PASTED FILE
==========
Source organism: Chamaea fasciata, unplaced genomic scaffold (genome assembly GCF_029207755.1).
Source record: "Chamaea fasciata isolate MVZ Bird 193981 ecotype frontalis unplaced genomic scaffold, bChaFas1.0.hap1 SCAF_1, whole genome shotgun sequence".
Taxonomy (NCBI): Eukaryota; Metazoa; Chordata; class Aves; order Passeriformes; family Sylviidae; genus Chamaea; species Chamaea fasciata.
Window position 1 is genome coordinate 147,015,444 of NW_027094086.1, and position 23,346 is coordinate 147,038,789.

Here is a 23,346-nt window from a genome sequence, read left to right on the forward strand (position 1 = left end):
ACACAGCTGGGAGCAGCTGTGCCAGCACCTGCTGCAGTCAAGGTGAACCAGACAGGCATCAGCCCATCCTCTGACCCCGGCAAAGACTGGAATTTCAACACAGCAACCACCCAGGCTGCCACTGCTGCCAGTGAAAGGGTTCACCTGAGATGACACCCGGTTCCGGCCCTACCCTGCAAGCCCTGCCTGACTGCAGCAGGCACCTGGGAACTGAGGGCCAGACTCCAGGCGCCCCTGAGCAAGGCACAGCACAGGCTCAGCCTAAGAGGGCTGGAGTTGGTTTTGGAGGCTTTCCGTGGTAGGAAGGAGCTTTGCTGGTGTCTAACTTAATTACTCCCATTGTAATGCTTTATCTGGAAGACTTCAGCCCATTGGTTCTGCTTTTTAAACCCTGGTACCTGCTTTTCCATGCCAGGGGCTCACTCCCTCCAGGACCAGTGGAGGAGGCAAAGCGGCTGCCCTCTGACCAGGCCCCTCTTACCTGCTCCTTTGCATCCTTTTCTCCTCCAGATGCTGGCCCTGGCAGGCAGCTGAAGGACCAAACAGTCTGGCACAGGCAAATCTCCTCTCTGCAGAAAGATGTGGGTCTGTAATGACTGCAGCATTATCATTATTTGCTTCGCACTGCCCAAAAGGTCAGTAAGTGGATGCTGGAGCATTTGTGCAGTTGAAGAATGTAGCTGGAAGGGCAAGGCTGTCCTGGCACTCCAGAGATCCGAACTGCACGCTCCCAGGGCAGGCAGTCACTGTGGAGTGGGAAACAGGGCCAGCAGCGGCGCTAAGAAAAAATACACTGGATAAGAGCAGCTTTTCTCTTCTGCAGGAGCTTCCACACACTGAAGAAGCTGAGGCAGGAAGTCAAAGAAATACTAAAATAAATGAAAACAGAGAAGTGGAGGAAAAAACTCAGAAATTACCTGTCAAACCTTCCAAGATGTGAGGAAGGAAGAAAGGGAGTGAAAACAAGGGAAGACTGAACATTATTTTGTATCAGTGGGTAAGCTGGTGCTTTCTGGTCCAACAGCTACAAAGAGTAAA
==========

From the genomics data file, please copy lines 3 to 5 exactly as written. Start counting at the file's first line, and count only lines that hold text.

Taxonomy (NCBI): Eukaryota; Metazoa; Chordata; class Aves; order Passeriformes; family Sylviidae; genus Chamaea; species Chamaea fasciata.
Window position 1 is genome coordinate 147,015,444 of NW_027094086.1, and position 23,346 is coordinate 147,038,789.

Here is a 23,346-nt window from a genome sequence, read left to right on the forward strand (position 1 = left end):